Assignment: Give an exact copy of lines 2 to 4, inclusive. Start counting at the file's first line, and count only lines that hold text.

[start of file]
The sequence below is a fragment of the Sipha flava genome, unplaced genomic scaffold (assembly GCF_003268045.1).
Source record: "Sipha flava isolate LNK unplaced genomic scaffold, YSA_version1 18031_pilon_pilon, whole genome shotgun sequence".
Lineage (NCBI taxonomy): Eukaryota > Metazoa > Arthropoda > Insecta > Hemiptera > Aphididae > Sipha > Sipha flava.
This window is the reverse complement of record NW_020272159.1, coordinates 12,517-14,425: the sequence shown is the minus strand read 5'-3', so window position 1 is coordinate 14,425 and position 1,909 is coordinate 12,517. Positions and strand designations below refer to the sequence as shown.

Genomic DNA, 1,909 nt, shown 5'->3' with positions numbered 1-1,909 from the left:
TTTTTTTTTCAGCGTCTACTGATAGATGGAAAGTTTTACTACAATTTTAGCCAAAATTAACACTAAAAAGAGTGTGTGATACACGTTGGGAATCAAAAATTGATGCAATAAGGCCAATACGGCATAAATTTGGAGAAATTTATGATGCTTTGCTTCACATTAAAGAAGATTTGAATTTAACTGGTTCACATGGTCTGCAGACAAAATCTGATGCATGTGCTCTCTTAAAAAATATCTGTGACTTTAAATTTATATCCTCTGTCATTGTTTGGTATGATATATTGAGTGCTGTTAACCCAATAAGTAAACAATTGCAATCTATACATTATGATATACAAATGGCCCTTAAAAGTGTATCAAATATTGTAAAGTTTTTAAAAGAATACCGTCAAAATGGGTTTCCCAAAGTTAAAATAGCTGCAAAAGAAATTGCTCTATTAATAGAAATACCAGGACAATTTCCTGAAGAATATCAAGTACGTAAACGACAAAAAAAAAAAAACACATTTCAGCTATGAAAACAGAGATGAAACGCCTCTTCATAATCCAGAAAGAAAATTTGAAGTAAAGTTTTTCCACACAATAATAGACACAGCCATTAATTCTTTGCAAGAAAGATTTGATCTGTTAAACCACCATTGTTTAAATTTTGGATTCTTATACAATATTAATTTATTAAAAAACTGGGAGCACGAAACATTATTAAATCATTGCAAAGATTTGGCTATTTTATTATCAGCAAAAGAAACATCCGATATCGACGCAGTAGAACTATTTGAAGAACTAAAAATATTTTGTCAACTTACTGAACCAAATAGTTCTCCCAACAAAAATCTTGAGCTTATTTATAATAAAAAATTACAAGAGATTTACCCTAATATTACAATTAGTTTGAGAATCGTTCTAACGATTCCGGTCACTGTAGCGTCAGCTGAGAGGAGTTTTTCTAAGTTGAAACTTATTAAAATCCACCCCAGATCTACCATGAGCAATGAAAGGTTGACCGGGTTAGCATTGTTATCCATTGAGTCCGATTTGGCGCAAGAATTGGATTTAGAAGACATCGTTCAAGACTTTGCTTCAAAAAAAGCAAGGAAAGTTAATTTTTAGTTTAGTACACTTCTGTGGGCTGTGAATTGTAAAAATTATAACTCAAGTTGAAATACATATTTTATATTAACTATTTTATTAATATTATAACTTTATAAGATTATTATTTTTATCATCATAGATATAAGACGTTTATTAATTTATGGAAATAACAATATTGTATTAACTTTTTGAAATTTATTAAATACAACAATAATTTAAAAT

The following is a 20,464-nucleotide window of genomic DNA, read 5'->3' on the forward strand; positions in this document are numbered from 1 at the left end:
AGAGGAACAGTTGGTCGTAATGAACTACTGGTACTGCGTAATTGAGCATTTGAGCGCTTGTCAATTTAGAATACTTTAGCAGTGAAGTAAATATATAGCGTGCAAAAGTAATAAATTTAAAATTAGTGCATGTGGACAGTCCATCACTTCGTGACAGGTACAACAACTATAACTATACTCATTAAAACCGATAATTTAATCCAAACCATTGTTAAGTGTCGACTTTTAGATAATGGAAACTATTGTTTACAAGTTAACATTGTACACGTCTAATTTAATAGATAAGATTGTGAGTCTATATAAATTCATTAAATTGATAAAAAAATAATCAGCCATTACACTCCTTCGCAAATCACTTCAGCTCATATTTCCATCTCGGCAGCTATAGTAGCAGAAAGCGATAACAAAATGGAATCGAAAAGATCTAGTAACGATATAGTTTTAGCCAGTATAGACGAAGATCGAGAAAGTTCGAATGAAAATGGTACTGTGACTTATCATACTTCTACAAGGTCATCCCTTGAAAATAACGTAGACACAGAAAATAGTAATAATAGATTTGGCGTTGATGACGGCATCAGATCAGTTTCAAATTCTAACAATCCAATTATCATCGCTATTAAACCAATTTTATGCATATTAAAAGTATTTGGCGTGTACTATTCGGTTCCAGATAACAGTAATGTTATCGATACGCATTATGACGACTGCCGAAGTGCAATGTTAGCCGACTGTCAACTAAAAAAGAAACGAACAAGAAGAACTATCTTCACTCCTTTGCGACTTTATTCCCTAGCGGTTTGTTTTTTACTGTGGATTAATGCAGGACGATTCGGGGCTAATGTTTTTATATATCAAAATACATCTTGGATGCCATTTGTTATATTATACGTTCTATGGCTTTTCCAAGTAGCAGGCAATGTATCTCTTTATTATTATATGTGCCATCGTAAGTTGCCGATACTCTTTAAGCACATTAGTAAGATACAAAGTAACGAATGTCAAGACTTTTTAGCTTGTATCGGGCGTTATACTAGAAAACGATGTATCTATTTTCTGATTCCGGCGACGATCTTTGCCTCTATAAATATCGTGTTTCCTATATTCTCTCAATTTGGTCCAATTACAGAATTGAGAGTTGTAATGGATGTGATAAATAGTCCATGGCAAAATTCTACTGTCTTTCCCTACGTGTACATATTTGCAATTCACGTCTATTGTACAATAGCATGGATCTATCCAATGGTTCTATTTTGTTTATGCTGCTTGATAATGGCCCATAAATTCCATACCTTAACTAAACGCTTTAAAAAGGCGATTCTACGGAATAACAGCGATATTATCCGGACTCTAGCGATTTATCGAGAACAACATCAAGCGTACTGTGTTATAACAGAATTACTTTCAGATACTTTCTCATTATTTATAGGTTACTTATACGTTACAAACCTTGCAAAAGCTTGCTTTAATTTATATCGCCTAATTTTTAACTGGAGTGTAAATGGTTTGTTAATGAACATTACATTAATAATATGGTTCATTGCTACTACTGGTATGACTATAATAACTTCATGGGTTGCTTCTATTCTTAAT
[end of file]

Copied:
Source record: "Sipha flava isolate LNK unplaced genomic scaffold, YSA_version1 18031_pilon_pilon, whole genome shotgun sequence".
Lineage (NCBI taxonomy): Eukaryota > Metazoa > Arthropoda > Insecta > Hemiptera > Aphididae > Sipha > Sipha flava.
This window is the reverse complement of record NW_020272159.1, coordinates 12,517-14,425: the sequence shown is the minus strand read 5'-3', so window position 1 is coordinate 14,425 and position 1,909 is coordinate 12,517. Positions and strand designations below refer to the sequence as shown.